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Canonical Developer Warns About Banking With Linux Mint 206

Posted by samzenpus
from the family-fight dept.
sfcrazy writes "Ubuntu developer Oliver Grawert does not prefer to do online banking with Linux Mint. In the official mailing list of the distribution, Ubuntu developers stated that the popular Ubuntu derivative is a vulnerable system and people shouldn't go for online banking on it. One of the Ubuntu developers, Oliver Grawert, originally pointed out that it is not necessary that security updates from Ubuntu get down to Linux Mint users since changes from X.Org, the kernel, Firefox, the boot-loader, and other core components are blocked from being automatically upgraded." Clement Lefebvre, the Linux Mint project founder, has since made a statement and confirmed that Oliver Grawert seems "more opinionated than knowledgeable" adding "the press blew what he said out of proportion."
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Canonical Developer Warns About Banking With Linux Mint

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  • by X0563511 (793323) on Monday November 18, 2013 @06:31PM (#45458587) Homepage Journal

    Nice job Oliver - we really needed more ammunition in the Everyone vs Canonical battle.

    • Re: (Score:3, Funny)

      by Anonymous Coward

      Reminds me of the http://xkcd.com/435/ [xkcd.com] but wtih plain vanilla Debian instead of Mathemeticians.

    • by Eggplant62 (120514) on Monday November 18, 2013 @07:05PM (#45458867)

      This is the stupidest thing I've ever read. Not only is it a blow to Mint, but to free software in general. I just got done crowing to friends that Linux isn't full of NSA backdoors, and then this pops up on newsfeed. Sheiss.

      I suppose our developer doesn't understand that one can go with slightly more intelligent tools, like apt-get on the CLI, to get those packages upgraded? If so, he's no developer I'd give a shit about.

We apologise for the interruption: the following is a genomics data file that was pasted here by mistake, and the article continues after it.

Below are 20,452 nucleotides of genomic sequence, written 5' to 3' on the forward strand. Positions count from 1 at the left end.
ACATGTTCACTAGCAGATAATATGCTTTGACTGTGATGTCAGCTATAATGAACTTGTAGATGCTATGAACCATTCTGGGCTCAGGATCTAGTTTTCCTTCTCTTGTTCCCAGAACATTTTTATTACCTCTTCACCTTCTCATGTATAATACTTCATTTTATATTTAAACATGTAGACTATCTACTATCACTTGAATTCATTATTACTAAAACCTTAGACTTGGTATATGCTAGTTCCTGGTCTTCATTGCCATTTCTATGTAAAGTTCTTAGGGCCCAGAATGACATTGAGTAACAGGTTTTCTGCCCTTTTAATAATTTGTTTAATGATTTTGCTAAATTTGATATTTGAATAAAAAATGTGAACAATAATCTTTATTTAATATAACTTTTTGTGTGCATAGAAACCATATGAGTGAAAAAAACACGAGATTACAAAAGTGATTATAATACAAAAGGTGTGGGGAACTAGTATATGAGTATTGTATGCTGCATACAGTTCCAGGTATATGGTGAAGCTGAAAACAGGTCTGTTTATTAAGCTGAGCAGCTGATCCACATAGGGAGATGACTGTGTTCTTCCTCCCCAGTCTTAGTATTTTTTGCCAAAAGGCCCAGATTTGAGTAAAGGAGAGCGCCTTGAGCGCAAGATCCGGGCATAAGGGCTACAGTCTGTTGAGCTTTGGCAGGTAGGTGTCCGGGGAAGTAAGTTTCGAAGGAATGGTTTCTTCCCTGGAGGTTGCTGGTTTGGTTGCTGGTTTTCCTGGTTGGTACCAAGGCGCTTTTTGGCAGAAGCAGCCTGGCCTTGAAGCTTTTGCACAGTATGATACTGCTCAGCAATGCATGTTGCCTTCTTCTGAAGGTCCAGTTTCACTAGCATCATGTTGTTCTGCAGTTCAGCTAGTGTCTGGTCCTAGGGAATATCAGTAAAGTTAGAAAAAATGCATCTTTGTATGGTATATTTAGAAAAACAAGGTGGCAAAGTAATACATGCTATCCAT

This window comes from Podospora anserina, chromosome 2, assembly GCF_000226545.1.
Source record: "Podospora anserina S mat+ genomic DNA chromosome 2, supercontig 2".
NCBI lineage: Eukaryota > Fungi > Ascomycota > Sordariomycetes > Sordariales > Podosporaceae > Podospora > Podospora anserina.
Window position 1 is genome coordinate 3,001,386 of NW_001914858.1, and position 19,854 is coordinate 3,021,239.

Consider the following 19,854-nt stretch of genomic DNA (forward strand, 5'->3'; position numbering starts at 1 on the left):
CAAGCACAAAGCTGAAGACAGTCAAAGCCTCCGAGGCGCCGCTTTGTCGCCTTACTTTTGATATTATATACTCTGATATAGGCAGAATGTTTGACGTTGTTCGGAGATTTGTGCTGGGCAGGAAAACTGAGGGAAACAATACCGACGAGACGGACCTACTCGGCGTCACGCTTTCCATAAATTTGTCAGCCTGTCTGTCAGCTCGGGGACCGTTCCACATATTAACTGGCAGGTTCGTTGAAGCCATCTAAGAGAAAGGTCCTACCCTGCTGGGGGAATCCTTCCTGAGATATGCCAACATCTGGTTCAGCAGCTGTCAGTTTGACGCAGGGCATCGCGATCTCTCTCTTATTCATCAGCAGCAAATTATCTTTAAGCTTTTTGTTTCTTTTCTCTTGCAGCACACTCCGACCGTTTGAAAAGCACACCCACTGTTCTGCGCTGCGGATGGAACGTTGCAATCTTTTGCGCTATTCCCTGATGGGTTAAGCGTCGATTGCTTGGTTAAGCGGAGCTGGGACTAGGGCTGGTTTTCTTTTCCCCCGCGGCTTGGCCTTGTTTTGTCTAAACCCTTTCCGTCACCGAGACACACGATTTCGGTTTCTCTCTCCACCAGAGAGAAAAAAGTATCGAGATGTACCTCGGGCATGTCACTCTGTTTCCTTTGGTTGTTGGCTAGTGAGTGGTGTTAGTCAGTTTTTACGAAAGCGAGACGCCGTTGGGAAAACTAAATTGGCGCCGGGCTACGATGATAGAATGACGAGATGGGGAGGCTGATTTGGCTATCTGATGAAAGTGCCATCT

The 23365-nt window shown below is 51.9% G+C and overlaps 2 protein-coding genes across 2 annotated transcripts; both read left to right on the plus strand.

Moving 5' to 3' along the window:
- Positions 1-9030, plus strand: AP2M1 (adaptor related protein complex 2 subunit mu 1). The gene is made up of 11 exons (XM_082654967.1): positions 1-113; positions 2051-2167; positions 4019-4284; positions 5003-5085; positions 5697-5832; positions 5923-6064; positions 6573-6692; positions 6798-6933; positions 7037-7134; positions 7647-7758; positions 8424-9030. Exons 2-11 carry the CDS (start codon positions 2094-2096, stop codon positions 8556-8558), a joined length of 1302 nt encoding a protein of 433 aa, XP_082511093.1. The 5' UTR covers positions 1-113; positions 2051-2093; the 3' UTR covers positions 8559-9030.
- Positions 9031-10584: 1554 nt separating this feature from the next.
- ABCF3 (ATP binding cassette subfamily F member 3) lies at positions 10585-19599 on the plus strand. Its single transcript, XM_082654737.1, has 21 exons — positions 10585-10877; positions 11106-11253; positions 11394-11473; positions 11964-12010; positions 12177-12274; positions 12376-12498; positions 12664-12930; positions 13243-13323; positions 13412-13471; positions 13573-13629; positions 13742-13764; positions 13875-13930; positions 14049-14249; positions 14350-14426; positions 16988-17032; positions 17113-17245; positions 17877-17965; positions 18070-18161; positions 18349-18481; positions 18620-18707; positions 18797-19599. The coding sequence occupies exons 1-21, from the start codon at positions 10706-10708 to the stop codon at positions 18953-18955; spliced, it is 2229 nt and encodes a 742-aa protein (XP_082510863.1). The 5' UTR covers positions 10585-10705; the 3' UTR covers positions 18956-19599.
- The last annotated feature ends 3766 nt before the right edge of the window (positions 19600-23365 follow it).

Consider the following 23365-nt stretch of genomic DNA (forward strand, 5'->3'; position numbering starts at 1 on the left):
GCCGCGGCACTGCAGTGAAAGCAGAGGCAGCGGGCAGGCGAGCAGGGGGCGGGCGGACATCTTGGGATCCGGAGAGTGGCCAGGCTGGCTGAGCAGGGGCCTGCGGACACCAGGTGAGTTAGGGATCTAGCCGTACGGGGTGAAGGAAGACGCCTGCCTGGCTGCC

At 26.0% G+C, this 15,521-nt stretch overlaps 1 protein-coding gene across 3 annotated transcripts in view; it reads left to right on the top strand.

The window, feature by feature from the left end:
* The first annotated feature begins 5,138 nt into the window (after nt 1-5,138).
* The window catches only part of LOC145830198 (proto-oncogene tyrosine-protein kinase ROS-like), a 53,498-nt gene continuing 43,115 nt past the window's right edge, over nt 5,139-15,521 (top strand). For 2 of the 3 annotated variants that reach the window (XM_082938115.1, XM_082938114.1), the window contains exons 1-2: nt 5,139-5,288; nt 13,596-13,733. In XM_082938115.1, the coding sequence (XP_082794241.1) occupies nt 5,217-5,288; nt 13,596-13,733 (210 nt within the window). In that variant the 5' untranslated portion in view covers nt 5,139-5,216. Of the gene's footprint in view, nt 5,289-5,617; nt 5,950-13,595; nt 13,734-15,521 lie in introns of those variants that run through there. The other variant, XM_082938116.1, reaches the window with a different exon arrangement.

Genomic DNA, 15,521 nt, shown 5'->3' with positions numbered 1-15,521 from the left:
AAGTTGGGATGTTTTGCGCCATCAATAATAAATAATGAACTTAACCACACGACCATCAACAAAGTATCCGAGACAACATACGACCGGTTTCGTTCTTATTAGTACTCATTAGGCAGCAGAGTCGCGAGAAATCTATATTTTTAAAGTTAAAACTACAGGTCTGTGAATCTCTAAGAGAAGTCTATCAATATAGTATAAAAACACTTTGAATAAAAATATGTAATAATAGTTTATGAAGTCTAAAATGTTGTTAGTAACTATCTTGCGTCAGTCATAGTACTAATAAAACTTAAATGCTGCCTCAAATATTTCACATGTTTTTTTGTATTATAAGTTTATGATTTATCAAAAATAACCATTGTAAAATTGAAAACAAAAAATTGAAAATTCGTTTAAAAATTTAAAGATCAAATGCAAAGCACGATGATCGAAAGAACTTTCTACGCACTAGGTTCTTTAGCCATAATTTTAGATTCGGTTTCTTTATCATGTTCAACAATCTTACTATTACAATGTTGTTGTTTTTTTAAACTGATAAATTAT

• by exomondo (1725132) on Monday November 18, 2013 @07:20PM (#45458975)

        I suppose our developer doesn't understand that one can go with slightly more intelligent tools, like apt-get on the CLI, to get those packages upgraded? If so, he's no developer I'd give a shit about.

        He likely does, but that's not really the point is it? It's whether the average users know to do this.

        • by Dishevel (1105119)
          No. The point was for him to slam Mint.

          That is what he did. That was all he did. The internet is not one bit safer after he said that. In fact his statements will move a few of the stupid moo cows back to Windows. So the internet is a little worse now.

      • by donaldm (919619)
        From the follow-up article [muktware.com]:

        This claim appears to be mostly based on the fact that Linux Mint, by default, does not install certain updates, because they form a danger to the stability of the system.

        While I don't use Debian based distros I would assume that all packages would be updated when their updates become available unless you explicitly forbid this in the apt-get configuration file (yum can do this as well). I can understand blocking a package if it is suspect but a better way would be to remove it.

        If the developers don't like Firefox then send out a warning not to use it although it would IMHO make them lose credibility unless they could point to security issues t

        • While I don't use Debian based distros I would assume that all packages would be updated when their updates become available unless you explicitly forbid this in the apt-get configuration file (yum can do this as well). I can understand blocking a package if it is suspect but a better way would be to remove it.